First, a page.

As Dr. Anita Hufft looks to retire this summer, she won’t be leaving a career as an astronaut that she envisioned when she was a youngster – she will depart Texas Woman’s University (TWU) as one of the nation’s foremost nurse educators.
As dean of the College of Nursing at TWU’s three campuses in Denton, Dallas and Houston, Hufft is a sought-after consultant and insightful contributor to nursing publications. And she is widely renowned within the nursing profession as an expert on forensic nursing and psychology, psychiatric and mental health nursing and nursing education leadership.
Yet, “I was not one of those people who always wanted to be a nurse,” says Hufft, the daughter of World War II veterans who was born in Detroit, spent her formative years in the Philippines and graduated high school in Florida. Her dream was to become an astronaut, and with that in mind she entered the University of Maryland as a chemistry major.
It wasn’t long, however, before Hufft began to consider nursing at the “encouragement” of a “very traditional father” who was a health care administrator in the military and expressed skepticism about her career options with a chemistry degree. A newspaper article about a military nursing program at the university compelled her to switch majors, she says, and she graduated from the Walter Reed Army Institute of Nursing with a bachelor’s degree in nursing in 1970.
Hufft, whose mother was a Woman’s Army Corps medic stateside, later returned to school, earning a master of nursing degree in psychiatric and mental health nursing from Louisiana State University (LSU) in 1976. She went into private practice as a registered nurse and pursued other interests, later going back to school and earning a Ph.D. in nursing from TWU in 1987.
“Teaching was the last thing I was going to do,” Hufft says. But she had already dipped her toes in that pond as a graduate student, when she had an opportunity to teach part-time and enjoyed it.
After earning her doctorate, the Army veteran decided to go into higher education. She had appointments at a half-dozen schools – including LSU, William Carey College and Spalding and Indiana universities – before becoming professor of nursing and dean at the College of Nursing and Health Sciences at Valdosta State University in 2004.
Hufft accepted the TWU appointment in 2014, bringing a lengthy list of grants, fellowships and awards that included being named one of TWU’s “Great 100 Alumni” during the university’s centennial and the Forensic Nurse Scholar Award from the International Association of Forensic Nurses.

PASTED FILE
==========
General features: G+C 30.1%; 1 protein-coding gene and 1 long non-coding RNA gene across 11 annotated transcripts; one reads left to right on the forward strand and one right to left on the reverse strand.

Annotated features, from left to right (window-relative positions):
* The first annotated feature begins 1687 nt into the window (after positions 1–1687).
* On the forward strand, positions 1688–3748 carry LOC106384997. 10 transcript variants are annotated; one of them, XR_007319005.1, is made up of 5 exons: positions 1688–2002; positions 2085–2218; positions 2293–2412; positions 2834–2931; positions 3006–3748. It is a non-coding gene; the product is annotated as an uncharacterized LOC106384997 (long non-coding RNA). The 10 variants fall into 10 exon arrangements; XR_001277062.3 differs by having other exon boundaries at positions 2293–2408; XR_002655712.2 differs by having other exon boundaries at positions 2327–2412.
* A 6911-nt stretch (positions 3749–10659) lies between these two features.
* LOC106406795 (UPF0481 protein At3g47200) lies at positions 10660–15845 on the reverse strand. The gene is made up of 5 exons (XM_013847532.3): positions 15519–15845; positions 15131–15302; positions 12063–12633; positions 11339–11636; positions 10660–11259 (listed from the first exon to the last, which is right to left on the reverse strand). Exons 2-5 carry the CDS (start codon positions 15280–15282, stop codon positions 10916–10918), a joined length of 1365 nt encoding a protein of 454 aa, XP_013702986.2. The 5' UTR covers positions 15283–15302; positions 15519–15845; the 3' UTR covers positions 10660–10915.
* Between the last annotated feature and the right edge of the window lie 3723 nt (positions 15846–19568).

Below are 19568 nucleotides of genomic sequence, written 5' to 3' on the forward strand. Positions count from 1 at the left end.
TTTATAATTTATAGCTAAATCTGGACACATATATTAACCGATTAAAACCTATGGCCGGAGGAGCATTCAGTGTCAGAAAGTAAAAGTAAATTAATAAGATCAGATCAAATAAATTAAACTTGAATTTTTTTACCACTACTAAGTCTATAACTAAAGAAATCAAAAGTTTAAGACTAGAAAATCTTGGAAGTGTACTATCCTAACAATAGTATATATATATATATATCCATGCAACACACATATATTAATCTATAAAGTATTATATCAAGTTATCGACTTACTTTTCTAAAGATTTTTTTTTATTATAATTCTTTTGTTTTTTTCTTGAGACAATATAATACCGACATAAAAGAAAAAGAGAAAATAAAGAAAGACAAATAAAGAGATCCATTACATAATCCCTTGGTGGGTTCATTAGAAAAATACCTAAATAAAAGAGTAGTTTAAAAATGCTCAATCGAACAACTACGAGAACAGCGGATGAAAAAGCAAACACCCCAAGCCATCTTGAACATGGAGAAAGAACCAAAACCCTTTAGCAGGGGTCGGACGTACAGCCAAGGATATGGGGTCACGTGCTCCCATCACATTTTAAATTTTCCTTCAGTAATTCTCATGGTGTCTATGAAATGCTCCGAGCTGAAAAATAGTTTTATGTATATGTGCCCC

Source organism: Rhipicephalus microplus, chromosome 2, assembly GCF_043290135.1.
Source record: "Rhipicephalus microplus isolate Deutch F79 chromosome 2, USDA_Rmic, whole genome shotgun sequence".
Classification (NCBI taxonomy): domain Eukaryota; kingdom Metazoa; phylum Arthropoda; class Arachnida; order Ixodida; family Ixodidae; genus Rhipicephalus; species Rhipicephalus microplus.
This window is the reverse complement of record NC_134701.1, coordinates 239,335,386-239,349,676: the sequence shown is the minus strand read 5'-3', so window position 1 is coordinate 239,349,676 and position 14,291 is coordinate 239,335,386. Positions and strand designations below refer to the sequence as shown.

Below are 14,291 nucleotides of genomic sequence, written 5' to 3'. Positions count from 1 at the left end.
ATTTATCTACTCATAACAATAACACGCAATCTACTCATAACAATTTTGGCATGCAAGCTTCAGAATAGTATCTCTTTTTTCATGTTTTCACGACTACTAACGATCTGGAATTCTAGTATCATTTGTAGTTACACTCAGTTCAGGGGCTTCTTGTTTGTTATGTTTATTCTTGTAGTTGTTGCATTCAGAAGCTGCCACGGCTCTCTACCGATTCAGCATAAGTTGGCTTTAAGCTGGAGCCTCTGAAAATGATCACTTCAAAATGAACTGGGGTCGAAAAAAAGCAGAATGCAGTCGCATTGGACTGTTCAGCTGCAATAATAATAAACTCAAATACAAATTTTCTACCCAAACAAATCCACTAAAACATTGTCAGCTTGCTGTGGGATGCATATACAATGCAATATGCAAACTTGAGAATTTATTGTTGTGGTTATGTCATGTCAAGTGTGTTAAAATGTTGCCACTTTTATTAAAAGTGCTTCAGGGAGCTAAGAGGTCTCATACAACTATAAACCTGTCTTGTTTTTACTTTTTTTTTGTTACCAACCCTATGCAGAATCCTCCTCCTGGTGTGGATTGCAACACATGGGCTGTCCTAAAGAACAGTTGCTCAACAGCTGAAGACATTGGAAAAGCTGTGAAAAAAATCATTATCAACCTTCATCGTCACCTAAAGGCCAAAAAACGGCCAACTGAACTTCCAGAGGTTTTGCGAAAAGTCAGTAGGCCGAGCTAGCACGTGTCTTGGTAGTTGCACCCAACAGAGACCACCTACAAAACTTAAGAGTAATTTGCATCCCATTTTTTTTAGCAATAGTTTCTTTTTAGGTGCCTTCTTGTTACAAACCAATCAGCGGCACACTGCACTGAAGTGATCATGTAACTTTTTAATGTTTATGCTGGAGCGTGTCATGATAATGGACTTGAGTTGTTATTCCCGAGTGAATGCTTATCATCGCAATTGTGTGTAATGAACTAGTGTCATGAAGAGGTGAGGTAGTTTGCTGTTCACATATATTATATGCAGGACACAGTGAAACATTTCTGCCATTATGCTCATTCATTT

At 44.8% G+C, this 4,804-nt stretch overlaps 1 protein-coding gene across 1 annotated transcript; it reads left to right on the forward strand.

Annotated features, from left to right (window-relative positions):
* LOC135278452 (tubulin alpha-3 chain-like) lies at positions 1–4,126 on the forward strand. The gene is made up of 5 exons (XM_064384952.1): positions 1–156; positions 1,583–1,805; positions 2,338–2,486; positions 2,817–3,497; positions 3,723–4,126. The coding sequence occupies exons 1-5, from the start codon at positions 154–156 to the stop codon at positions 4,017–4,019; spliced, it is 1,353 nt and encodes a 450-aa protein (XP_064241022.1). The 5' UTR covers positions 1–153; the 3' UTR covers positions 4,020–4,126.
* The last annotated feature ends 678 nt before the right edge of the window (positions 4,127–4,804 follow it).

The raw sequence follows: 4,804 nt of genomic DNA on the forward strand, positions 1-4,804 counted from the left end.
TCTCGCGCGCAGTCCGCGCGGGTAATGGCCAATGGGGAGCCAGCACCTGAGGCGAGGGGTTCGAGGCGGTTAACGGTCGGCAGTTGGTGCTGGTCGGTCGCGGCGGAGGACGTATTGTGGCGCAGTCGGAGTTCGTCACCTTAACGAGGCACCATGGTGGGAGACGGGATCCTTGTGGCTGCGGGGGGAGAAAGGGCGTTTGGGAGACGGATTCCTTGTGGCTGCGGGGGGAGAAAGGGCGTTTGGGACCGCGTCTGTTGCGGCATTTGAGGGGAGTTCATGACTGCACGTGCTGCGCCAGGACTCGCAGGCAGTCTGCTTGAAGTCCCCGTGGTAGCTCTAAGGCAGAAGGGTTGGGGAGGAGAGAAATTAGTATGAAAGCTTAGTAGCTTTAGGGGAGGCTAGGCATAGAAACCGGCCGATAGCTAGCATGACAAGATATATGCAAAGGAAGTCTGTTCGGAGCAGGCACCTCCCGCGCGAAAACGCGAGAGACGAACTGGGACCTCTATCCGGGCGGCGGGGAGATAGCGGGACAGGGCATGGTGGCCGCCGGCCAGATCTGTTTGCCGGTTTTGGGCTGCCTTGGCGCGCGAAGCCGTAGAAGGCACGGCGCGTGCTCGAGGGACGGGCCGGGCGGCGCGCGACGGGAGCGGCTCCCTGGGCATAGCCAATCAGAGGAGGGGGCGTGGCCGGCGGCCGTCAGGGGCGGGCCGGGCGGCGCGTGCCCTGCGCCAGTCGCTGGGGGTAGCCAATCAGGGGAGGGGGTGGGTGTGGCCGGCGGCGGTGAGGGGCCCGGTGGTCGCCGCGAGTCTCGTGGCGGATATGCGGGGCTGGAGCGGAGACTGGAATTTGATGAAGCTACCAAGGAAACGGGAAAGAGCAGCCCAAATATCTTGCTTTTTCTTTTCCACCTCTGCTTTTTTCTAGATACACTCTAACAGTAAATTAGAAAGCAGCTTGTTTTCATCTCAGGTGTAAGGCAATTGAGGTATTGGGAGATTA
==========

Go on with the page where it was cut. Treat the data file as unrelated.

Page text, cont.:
Her leadership position has numerous challenges, chief among them what she describes as “the rapid change taking place in the health care system and the continuous challenge to stake out where nursing needs to make its contributions – and convincing everybody to get out of the way and let us do it.”
Another source of frustration is that it’s not evident to everybody that “higher education is critical to health care in this country,” she says. “Every nurse should have a minimum of a baccalaureate degree. We need to be clear that professional nursing is a STEM profession. We need people who are scientists and leaders, and so how do we shape the health care system to make that happen?”
Those questions will no longer be foremost in Hufft’s mind when she retires, she says, although she will maintain ties to some professional organizations and continue as an accreditation site visitor with the Commission on Collegiate Nursing Education.
She plans to move to Colorado with her husband to be closer to their daughter, grandchildren and other extended family members. She wants to learn how to grow tomatoes and maybe get another dog – this time, one that’s low-maintenance and likes to cuddle on the couch.
“It’s time to step aside and let other people take over,” says Hufft. “If you don’t move out, other people can’t move up. The best gift I can give back to nursing and health care is let other people walk in the places I have been and do a better job.”
Hufft will be missed for her leadership and expertise in both the academic and clinical arenas and her awareness of and influence on trends and policy at local, state and national levels, says Dr. Ainslie Nibert, associate professor and associate dean at the College of Nursing’s Houston campus.
“It’s a pretty unique set of accomplishments and skills and talents that she’s not only brought to the university, but also the profession,” says Nibert. “She’s always been forward-looking and forward-thinking. If you don’t change, you can’t grow. I think that characterizes her style.”
As Hufft prepares to exit, she ponders the things that have made her career most rewarding.
“Seeing faculty and students succeed,” she says. “Seeing other people have a rewarding career and doing good things. And balancing the budget.”
LaMont Jones can be reached at firstname.lastname@example.org. You can follow him on Twitter @DrLaMontJones
This article will appear in the February 21, 2019 edition of Diverse.